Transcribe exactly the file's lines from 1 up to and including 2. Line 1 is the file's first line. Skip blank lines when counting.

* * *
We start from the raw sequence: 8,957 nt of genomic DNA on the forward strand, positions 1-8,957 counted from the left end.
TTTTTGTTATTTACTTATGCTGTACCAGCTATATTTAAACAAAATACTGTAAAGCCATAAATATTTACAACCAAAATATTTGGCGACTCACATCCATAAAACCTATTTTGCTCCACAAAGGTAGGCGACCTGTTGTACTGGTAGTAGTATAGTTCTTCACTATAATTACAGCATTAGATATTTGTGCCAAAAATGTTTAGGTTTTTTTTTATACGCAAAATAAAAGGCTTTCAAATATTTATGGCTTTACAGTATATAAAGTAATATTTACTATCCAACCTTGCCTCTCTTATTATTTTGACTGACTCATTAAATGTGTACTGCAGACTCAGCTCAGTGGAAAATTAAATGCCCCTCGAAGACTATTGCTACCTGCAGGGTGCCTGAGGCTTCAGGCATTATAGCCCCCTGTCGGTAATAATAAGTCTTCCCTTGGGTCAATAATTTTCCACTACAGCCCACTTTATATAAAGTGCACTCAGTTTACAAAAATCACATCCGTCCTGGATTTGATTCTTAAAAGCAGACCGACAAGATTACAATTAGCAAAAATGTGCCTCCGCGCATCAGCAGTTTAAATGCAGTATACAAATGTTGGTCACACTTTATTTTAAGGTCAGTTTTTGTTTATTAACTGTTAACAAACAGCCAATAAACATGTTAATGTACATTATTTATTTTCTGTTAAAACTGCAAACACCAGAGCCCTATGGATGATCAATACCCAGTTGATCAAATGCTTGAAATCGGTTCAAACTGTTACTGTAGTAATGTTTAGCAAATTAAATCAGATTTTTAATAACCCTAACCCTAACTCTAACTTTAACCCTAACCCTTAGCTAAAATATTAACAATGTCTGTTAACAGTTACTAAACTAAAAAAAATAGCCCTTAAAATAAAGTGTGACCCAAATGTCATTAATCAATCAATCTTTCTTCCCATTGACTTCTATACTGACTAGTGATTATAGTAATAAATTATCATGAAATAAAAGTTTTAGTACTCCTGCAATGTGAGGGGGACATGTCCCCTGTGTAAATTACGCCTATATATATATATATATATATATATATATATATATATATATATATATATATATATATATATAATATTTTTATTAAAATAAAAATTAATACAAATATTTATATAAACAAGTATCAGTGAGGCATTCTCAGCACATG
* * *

We start from the raw sequence: 8,957 nt of genomic DNA on the forward strand, positions 1-8,957 counted from the left end.
TTTTTGTTATTTACTTATGCTGTACCAGCTATATTTAAACAAAATACTGTAAAGCCATAAATATTTACAACCAAAATATTTGGCGACTCACATCCATAAAACCTATTTTGCTCCACAAAGGTAGGCGACCTGTTGTACTGGTAGTAGTATAGTTCTTCACTATAATTACAGCATTAGATATTTGTGCCAAAAATGTTTAGGTTTTTTTTTATACGCAAAATAAAAGGCTTTCAAATATTTATGGCTTTACAGTATATAAAGTAATATTTACTATCCAACCTTGCCTCTCTTATTATTTTGACTGACTCATTAAATGTGTACTGCAGACTCAGCTCAGTGGAAAATTAAATGCCCCTCGAAGACTATTGCTACCTGCAGGGTGCCTGAGGCTTCAGGCATTATAGCCCCCTGTCGGTAATAATAAGTCTTCCCTTGGGTCAATAATTTTCCACTACAGCCCACTTTATATAAAGTGCACTCAGTTTACAAAAATCACATCCGTCCTGGATTTGATTCTTAAAAGCAGACCGACAAGATTACAATTAGCAAAAATGTGCCTCCGCGCATCAGCAGTTTAAATGCAGTATACAAATGTTGGTCACACTTTATTTTAAGGTCAGTTTTTGTTTATTAACTGTTAACAAACAGCCAATAAACATGTTAATGTACATTATTTATTTTCTGTTAAAACTGCAAACACCAGAGCCCTATGGATGATCAATACCCAGTTGATCAAATGCTTGAAATCGGTTCAAACTGTTACTGTAGTAATGTTTAGCAAATTAAATCAGATTTTTAATAACCCTAACCCTAACTCTAACTTTAACCCTAACCCTTAGCTAAAATATTAACAATGTCTGTTAACAGTTACTAAACTAAAAAAAATAGCCCTTAAAATAAAGTGTGACCCAAATGTCATTAATCAATCAATCTTTCTTCCCATTGACTTCTATACTGACTAGTGATTATAGTAATAAATTATCATGAAATAAAAGTTTTAGTACTCCTGCAATGTGAGGGGGACATGTCCCCTGTGTAAATTACGCCTATATATATATATATATATATATATATATATATATATATATATATATATATATATATATATAATATTTTTATTAAAATAAAAATTAATACAAATATTTATATAAACAAGTATCAGTGAGGCATTCTCAGCACATG